Notice all the solids down the bottom leaving a nice clear beer even though the picture sucks:

3) Clean and sanitize all of your bottles
a. Scrub them out with a bottle brush
b. Stick them in the dishwasher using only the RINSE and DRY setting. Don’t put any soap in! The heat will be enough to sanitize. If you do not have a dishwasher just stick all your bottles in the oven without preheating and set it to its lowest temperature. Leave it for about 10 minutes and you will be all set. (Best trick I learned from SF Brewcraft. Its so much easier than any other method!)

4) Take the bottling dextrose and dissolve it in about a cup of water. It will usually come already portioned in a separate bag for you.

Dextrose and water:

5) Pour the dextrose solution into the secondary fermentor slowly, and stir it with a sanitized stirring rod very gently for about 2 minutes. Remember we want to prevent oxidation and we do not want to agitate the solids that have fallen to the bottom. Why are we adding the dextrose? During the fermentation process the yeast converted all available sugars into alcohol and CO2. We allowed the CO2 to burp out of the airlock. In order to carbonate the beer we are introducing a small amount of dextrose to the beer so the yeast can convert it in the bottle and produce CO2, which is now trapped in the bottle by the cap, thus carbonating the beer.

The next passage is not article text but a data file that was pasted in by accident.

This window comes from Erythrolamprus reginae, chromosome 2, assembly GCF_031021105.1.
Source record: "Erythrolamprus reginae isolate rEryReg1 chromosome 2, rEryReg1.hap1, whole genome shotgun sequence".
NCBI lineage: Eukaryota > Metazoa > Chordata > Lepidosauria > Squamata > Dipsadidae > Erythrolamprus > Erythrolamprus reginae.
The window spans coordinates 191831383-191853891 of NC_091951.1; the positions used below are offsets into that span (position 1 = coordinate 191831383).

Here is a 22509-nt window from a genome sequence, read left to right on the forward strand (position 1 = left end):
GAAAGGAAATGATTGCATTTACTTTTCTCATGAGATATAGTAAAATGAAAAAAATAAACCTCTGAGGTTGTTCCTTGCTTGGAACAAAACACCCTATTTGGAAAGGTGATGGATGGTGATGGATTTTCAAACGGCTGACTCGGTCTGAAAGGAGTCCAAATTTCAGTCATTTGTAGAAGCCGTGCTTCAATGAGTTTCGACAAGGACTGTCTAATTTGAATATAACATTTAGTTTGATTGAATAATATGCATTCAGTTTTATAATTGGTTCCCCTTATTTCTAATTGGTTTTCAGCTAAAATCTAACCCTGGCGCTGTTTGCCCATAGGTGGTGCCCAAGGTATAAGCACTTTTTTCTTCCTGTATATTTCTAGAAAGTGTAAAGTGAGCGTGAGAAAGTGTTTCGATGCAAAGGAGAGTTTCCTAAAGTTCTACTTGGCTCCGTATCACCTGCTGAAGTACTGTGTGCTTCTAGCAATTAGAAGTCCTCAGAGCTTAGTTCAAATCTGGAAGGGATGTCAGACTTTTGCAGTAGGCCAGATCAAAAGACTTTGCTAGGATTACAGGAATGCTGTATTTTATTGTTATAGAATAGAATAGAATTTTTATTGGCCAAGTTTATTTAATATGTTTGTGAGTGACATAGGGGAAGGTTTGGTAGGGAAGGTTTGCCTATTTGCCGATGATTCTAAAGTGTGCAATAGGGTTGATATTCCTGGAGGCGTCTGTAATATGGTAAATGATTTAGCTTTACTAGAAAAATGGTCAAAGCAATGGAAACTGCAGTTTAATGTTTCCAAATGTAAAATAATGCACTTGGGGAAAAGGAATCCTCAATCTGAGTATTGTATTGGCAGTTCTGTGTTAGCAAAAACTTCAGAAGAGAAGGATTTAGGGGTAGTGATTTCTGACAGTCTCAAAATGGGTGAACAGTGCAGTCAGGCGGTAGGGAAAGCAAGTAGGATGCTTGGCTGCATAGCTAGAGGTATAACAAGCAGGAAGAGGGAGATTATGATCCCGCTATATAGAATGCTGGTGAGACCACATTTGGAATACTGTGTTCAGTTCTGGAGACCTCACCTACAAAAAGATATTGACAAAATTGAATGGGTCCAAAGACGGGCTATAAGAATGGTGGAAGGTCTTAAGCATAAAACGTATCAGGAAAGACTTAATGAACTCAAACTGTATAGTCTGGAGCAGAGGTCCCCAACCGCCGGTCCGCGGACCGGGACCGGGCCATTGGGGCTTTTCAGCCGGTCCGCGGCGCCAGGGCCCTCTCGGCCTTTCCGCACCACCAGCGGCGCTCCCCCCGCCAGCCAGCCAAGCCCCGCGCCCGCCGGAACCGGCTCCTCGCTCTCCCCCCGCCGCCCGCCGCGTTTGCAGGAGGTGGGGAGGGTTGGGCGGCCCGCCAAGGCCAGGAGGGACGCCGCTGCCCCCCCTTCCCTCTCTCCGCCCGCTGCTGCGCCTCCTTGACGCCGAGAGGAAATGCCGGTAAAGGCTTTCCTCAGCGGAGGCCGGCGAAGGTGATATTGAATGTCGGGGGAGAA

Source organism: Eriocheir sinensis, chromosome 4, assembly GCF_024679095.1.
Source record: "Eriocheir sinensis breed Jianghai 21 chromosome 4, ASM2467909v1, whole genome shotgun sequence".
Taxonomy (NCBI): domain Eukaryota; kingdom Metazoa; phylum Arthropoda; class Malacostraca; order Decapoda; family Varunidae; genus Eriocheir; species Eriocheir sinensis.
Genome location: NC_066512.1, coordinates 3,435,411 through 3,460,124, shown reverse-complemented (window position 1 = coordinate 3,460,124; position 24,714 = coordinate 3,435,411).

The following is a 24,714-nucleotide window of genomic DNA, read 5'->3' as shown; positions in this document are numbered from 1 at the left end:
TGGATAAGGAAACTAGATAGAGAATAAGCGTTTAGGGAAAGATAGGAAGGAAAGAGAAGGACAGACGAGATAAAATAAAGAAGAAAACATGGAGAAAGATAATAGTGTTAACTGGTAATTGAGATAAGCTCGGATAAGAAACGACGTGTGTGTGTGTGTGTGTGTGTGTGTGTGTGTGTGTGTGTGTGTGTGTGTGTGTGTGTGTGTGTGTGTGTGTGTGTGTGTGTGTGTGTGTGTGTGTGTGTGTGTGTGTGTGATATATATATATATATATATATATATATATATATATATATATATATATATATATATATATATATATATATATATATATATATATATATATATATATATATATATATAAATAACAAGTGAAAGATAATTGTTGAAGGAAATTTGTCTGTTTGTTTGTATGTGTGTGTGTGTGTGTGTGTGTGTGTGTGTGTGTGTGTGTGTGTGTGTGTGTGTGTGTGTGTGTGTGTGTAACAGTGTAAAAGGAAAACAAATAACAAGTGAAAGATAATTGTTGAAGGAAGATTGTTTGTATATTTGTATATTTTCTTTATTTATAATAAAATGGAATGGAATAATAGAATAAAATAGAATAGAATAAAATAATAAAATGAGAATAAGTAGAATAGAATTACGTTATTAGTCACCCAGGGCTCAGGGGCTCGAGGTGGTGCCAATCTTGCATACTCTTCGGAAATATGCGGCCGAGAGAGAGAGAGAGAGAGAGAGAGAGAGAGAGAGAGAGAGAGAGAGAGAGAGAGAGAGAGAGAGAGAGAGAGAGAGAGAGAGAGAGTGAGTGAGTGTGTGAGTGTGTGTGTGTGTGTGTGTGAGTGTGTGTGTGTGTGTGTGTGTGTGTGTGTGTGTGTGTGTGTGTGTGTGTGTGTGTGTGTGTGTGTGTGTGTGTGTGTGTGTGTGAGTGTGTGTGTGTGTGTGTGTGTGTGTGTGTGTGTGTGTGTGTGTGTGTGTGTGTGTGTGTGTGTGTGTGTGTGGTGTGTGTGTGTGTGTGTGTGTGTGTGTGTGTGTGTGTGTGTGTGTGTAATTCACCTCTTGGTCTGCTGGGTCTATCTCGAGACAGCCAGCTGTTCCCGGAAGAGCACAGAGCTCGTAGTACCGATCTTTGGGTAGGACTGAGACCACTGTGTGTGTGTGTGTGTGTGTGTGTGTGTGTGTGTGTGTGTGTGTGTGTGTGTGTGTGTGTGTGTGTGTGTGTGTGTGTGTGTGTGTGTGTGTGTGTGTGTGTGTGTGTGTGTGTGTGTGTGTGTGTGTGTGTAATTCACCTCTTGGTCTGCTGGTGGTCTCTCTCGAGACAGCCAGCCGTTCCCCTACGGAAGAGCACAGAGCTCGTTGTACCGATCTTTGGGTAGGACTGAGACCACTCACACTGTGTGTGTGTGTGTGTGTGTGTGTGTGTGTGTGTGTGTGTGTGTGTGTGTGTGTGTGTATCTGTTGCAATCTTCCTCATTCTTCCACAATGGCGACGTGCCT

Pouring the dextrose solution:


6) Allow the beer to settle for a few minutes from the stirring in the previous step.


7) Meanwhile, sanitize your siphon, tube, and filler using sanitizing solution.

8) Then - sanitize your caps by sticking them in a small pot and covering with water. Bring them just to a boil and turn of the heat. Now you are good to go.


9) To begin bottling first fill your siphon with water. I use an auto start siphon because they are way easier. All you have to do is pump a few times to get them started. You can do this by filling something with water and starting the siphon in that, while pressing the bottle filler into a cup or something. Make sure all the stuff you use is sanitized.